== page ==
>         self.fm2.pack(side = TOP, anchor=SW, fill=BOTH,expand=YES)

s1 and s2 should be passed in and not be a global variable.
If you need to update the data later, then create an update
method instead of looking at global variables. 

>         s1=StringVar()
>         s1.set(env.x)

env is not set in the code and so I have no idea what this refers to.
I suppose by the time this gets created there is an env in the global
scope, but I think this is chancy and will only work from this script.
You cannot reuse or import class App from another program.
Instead pass env into the __init__ method.

>         self.l1=Label(self.fm1,text='Var:')
>         self.l1.pack(side=LEFT,fill=X,expand=NO,padx=10)
>         e1=Entry(self.fm1,textvariable=s1,width=40)
>         e1.pack(side=LEFT,fill=X,expand=YES,padx=10)
>         self.l2=Label(self.fm2,text='Val: ')
>         self.l2.pack(side=LEFT,fill=X,expand=NO,padx=10)
>         s2=StringVar()
>         s2.set(env.y)
>         e2=Entry(self.fm2,textvariable=s2, width=40)
>         e2.pack(side=LEFT,fill=X,expand=YES,padx=9)
>         self.b1=Button(self.fm2,text='Next',command=env.__next__)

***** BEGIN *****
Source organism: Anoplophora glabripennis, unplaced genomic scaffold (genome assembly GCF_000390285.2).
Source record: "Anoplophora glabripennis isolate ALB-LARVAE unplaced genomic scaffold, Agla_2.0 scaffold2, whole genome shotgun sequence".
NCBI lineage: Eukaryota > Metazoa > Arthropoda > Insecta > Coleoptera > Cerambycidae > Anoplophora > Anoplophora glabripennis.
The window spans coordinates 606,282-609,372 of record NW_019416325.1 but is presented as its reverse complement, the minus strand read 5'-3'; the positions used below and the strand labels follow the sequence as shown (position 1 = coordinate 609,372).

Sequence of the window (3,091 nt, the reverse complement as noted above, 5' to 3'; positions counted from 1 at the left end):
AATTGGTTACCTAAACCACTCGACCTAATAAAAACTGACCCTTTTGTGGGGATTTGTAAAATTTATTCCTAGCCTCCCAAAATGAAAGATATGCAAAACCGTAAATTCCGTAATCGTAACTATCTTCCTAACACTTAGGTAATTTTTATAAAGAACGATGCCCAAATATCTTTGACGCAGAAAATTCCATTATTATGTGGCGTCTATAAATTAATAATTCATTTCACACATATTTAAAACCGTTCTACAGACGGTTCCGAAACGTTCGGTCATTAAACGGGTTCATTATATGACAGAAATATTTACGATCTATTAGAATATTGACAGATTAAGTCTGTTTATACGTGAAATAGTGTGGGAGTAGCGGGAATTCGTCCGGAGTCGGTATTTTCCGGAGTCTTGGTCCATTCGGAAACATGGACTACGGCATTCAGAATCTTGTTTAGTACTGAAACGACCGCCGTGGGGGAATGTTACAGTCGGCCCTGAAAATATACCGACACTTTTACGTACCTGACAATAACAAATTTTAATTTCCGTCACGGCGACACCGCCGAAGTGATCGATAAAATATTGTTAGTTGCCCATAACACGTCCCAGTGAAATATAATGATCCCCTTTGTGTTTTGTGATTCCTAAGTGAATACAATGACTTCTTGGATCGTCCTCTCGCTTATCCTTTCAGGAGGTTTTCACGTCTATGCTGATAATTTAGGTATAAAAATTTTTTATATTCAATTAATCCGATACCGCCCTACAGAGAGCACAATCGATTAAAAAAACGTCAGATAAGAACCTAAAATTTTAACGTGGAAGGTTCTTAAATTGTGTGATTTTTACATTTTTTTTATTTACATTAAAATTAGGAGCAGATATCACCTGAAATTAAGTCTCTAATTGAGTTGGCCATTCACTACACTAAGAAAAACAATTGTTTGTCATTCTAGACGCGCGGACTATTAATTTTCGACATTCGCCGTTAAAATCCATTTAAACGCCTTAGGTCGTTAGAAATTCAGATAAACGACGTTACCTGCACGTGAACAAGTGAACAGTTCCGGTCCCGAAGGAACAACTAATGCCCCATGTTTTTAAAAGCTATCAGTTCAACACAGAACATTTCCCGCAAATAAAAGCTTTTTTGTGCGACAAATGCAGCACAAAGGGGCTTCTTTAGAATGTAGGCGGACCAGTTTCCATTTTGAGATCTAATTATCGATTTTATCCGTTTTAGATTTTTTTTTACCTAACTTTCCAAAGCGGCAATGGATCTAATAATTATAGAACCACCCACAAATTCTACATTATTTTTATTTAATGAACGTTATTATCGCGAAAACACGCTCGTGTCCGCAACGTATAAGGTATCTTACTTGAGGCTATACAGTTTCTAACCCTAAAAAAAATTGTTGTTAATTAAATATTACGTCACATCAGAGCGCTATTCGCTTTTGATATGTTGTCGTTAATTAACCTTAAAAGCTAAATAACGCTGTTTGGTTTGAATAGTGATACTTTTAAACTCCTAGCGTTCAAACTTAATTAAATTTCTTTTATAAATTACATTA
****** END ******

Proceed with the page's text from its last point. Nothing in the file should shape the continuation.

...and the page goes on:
I have not run this program, but I am pretty sure this button will
not update e1 and e2. Not to mention that you need to store e1/e2 
somewhere you can access later. I would just add it to self. Otherwise 
you will have no way of modifying the widgets. 

What will happen is env.__next__() will return some value, but it 
will return it to the default event handler where nothing will happen. 
You need to create a method that will call env.__next__ and do 
something  like the following (this is untested; while the theory 
should be sound, putting the code together might need some more 
changes than listed here).


def handle_button( self, event ):
    x,y = self.env.__next__()
    self.e1['text'] = x # Not sure how you set the value in Tkinter.
    self.e2['text'] = y

>         self.b1.pack(side=TOP,anchor=S,fill=X,expand=YES,padx=10)
> if __name__=='__main__':
>     env=Env()
>     root = Tk()
>     root.option_add('*font', ('verdana', 12, 'bold'))
>     root.title("Pack - Example 12")
>     app=App(root)

This should really have env passed into.
      app=App(root, env)

>     root.mainloop()
> ----------------------------------------------------------------------------
> -------

Ramit Prasad